Did we really need to make the decision right then? Could we trust the vendor to deliver? Are there ways to gather more information to allow us to make a more informed decision?

Know Who is Going to Make the Decision

This may seem like obvious advice, but I have seen too many situations where teams flounder because they do not have a clear idea of just who should be making the decision, or because the most appropriate person is not the one making the decision. To avoid decision confusion, determine who is going to decide before any decisions become apparent. It is a lot easier for people to step up to that responsibility when the spotlight is not on, and knowing who needs to make the decision prevents a lot of the axle-wrapping that can occur when a decision comes up. Knowing who will make the decision also results in a quicker determination of the other key points—what information you need and when you have to decide.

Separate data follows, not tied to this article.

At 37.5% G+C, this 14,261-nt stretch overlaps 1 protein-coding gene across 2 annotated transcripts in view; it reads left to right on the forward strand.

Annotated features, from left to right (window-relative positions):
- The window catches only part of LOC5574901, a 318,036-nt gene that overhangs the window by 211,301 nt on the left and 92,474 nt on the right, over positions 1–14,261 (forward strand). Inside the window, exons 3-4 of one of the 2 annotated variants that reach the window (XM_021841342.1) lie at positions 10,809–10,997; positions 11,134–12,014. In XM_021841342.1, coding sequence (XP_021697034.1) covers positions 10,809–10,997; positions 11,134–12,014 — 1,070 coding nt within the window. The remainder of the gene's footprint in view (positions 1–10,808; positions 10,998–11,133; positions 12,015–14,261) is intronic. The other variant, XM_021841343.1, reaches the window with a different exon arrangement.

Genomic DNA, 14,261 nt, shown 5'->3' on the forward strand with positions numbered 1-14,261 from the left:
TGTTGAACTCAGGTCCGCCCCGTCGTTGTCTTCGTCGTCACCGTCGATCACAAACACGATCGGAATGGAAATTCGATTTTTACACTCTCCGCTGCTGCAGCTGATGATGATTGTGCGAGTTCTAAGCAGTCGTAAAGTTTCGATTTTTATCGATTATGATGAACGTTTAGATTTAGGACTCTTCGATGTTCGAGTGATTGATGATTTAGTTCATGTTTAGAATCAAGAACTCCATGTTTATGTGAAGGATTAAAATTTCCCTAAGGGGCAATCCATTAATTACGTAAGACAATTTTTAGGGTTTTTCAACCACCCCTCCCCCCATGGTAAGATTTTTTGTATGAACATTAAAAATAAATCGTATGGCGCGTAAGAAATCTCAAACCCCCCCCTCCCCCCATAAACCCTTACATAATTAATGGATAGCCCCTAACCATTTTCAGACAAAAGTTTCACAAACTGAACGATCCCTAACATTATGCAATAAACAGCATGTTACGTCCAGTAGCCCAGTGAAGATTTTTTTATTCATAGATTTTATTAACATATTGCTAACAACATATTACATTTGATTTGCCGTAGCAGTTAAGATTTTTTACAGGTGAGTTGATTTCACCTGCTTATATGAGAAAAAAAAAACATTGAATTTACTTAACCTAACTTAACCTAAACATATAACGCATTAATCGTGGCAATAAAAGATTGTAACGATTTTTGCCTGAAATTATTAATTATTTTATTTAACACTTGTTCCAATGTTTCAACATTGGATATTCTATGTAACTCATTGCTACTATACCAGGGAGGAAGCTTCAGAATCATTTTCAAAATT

It would be awfully presumptuous of me to throw out this idea without some suggestions on how to select the appropriate decision-maker(s). I have found that a mental shift in the concept of roles is helpful here. Most project teams view roles as definition of who does what. This view of roles can be quite limiting , especially if the team members have the capability of helping out with tasks outside of their narrowly defined roles when necessary. I prefer to think of roles as defining who decides what. I fill the role of Project Manager on many projects, but I often pitch in to help with analysis, testing, and even a little bit of development from time to time. When I take on these other tasks, I always check my work with the team’s expert in that particular field. I do some tasks to help avoid a bottleneck, but the expert makes the final decision on whether the work I produce is appropriate.